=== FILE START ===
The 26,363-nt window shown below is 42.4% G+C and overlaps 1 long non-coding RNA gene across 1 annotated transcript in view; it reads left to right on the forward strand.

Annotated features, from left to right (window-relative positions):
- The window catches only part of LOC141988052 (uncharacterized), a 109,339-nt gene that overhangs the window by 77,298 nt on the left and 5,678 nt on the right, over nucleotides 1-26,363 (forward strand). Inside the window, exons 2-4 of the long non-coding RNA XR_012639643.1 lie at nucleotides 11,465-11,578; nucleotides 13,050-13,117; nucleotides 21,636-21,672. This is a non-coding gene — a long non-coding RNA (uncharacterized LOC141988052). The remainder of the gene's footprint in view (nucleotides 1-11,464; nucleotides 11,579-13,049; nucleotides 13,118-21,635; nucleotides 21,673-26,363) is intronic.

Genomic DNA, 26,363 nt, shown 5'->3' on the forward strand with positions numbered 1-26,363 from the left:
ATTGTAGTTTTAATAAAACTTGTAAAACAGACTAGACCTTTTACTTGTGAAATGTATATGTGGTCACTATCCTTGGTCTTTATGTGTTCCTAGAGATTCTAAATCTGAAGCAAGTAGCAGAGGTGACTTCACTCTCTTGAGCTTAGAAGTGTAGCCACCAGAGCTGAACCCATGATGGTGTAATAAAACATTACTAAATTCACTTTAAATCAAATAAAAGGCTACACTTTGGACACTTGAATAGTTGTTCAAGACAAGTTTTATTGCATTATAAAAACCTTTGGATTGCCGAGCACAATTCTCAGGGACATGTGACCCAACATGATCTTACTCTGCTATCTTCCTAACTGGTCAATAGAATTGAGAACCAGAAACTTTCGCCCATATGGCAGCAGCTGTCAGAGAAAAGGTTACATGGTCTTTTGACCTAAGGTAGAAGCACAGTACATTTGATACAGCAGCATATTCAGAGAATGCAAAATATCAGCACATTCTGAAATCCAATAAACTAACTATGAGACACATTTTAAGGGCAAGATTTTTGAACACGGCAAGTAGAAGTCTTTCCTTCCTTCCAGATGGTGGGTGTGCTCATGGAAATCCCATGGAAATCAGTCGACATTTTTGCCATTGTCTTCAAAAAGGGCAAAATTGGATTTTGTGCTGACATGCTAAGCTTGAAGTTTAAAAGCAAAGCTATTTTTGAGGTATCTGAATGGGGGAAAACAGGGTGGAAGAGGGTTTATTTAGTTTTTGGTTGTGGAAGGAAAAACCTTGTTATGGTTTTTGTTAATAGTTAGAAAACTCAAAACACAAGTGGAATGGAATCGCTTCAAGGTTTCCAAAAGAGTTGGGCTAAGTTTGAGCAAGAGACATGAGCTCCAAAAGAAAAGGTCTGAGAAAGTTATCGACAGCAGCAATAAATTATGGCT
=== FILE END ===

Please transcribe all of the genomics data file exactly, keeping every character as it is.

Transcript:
The 26,363-nt window shown below is 42.4% G+C and overlaps 1 long non-coding RNA gene across 1 annotated transcript in view; it reads left to right on the forward strand.

Annotated features, from left to right (window-relative positions):
- The window catches only part of LOC141988052 (uncharacterized), a 109,339-nt gene that overhangs the window by 77,298 nt on the left and 5,678 nt on the right, over nucleotides 1-26,363 (forward strand). Inside the window, exons 2-4 of the long non-coding RNA XR_012639643.1 lie at nucleotides 11,465-11,578; nucleotides 13,050-13,117; nucleotides 21,636-21,672. This is a non-coding gene — a long non-coding RNA (uncharacterized LOC141988052). The remainder of the gene's footprint in view (nucleotides 1-11,464; nucleotides 11,579-13,049; nucleotides 13,118-21,635; nucleotides 21,673-26,363) is intronic.

Genomic DNA, 26,363 nt, shown 5'->3' on the forward strand with positions numbered 1-26,363 from the left:
ATTGTAGTTTTAATAAAACTTGTAAAACAGACTAGACCTTTTACTTGTGAAATGTATATGTGGTCACTATCCTTGGTCTTTATGTGTTCCTAGAGATTCTAAATCTGAAGCAAGTAGCAGAGGTGACTTCACTCTCTTGAGCTTAGAAGTGTAGCCACCAGAGCTGAACCCATGATGGTGTAATAAAACATTACTAAATTCACTTTAAATCAAATAAAAGGCTACACTTTGGACACTTGAATAGTTGTTCAAGACAAGTTTTATTGCATTATAAAAACCTTTGGATTGCCGAGCACAATTCTCAGGGACATGTGACCCAACATGATCTTACTCTGCTATCTTCCTAACTGGTCAATAGAATTGAGAACCAGAAACTTTCGCCCATATGGCAGCAGCTGTCAGAGAAAAGGTTACATGGTCTTTTGACCTAAGGTAGAAGCACAGTACATTTGATACAGCAGCATATTCAGAGAATGCAAAATATCAGCACATTCTGAAATCCAATAAACTAACTATGAGACACATTTTAAGGGCAAGATTTTTGAACACGGCAAGTAGAAGTCTTTCCTTCCTTCCAGATGGTGGGTGTGCTCATGGAAATCCCATGGAAATCAGTCGACATTTTTGCCATTGTCTTCAAAAAGGGCAAAATTGGATTTTGTGCTGACATGCTAAGCTTGAAGTTTAAAAGCAAAGCTATTTTTGAGGTATCTGAATGGGGGAAAACAGGGTGGAAGAGGGTTTATTTAGTTTTTGGTTGTGGAAGGAAAAACCTTGTTATGGTTTTTGTTAATAGTTAGAAAACTCAAAACACAAGTGGAATGGAATCGCTTCAAGGTTTCCAAAAGAGTTGGGCTAAGTTTGAGCAAGAGACATGAGCTCCAAAAGAAAAGGTCTGAGAAAGTTATCGACAGCAGCAATAAATTATGGCT